by Eric Asimov
New York Times, Friday, Oct. 14, 2005
(This story appeared in the New York Times about one of the many restaurants that Newsom's County Hams is privileged to list among its clientele. Our hats off to George Weld and Egg.)
The pancakes are eggy, yet so feathery light that they are seemingly
gone before you've begun to eat. The maple syrup is so
richly flavored you can practically see the steam
rising from a sugar shack in the snowy woods. The
grits, from Anson Mills in South Carolina, are imbued
with the taste of corn, and the country ham, from Col.
Bill Newsom in Princeton, Ky.ówell, let me just say
that this dark and ruddy ham, served in thin slices
that almost crumble at the touch, is so profound that
you want to pause in midbite and thank the gods for
putting this meal in front of you.
At Egg, a sliver of an operation in Williamsburg,
Brooklyn, somebody loves breakfast. That is clear, and
it's just as clear that it's an outside job. New
Yorkers don't love breakfast. They barely tolerate it,
except when it's called brunch. Then they stand in the
rain for an hour waiting to eat somebody's poor excuse
for eggs Benedict. But breakfast? That's what you drink
on the subway, or buy from a cart on the way to the
Sure enough, George Weld, the proprietor of Egg, is
from the South. He grew up in Virginia and the
Carolinas, the heart of American breakfast country,where his father was a traveling minister. His big reward as a child was pancakes for dinner.
Having resettled in New York, Mr. Weld, now 33, was
livmg a typical Williamsburg life, working at a dotcom, trying to write a novel. He became friendly with Brian and Melissa Benavidez, who coincidentally owned Sparky's All-American Food,
an all-natural hot dog and hamburger joint in a narrow
space that looks like an old garage, with a concrete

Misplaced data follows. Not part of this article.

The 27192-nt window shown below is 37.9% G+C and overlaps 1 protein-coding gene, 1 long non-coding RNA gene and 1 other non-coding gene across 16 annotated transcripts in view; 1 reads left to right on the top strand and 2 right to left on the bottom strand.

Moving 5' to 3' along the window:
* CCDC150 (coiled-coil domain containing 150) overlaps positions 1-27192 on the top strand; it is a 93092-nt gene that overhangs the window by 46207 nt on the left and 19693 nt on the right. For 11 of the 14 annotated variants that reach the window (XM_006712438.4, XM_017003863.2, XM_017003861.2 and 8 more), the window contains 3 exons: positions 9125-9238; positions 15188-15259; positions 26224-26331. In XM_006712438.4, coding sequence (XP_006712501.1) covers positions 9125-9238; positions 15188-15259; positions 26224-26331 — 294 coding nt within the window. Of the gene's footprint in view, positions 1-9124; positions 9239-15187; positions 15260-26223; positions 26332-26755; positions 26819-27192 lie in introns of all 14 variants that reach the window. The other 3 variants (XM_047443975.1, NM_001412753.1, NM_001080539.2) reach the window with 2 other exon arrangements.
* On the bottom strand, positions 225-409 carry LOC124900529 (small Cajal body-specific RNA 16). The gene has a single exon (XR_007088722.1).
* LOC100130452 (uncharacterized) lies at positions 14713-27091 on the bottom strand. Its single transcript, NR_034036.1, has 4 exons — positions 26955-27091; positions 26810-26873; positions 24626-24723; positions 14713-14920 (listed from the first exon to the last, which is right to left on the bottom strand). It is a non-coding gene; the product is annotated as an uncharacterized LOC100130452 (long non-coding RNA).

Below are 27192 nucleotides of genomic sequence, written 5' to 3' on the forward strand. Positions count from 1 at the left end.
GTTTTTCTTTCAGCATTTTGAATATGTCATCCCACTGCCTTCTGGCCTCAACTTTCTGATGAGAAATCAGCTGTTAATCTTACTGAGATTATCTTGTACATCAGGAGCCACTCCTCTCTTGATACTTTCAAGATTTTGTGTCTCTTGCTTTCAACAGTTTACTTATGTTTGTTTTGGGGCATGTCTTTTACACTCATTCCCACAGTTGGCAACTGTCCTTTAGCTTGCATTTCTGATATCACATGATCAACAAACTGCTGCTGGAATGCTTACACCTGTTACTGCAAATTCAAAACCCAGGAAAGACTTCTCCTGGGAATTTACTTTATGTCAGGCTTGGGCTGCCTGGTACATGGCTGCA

floor and flea-market furnishings. Sparky's was open
for lunch and dinner. Mornings were considered dead
With the Benavidezes, Mr. Weld hatched a plan. Each
morning Sparky's would become Egg, serving breakfast
until noon, at which time the space would revert to
Mr. Weld's pancakes are indeed a reward, but there is more. Like
scrambled eggs, a dish that is so woefully undervalued in New York that the typical fried-to-shoe-leather texture is not just accepted,
it's preferred. That's why people pour ketchup on eggs. At Egg, if you ask for eggs scrambled soft, you receive eggs with pillowy curds so light that they rival the pancakes for airiness.
Or consider the country-ham biscuit, a fat buttermilk
biscuit layered wlth that wondrous ham, sweet fig jam
and Grafton cheddar from Vermont. Try this, and it
becomes impossible to settle for one of those fastfood
egg-and-muffin combos again unless, of course, you
enjoy standing in the rain for brunch and drinking bad
coffee through a bitten-through plastic top.
Egg, 135 North Fifth Street, Williamsburg, Brooklyn,
(718) 302-5151. Breakfast, 7 a.m. to noon Monday
through Friday, 8 a.m. to noon Saturday and Sunday. Breakfast, $5 to $7; sides $1.50 to $3. Cash only.
The Egg has moved to 109 N. 3rd St., between Berry and Wythe in Brooklyn ... 2014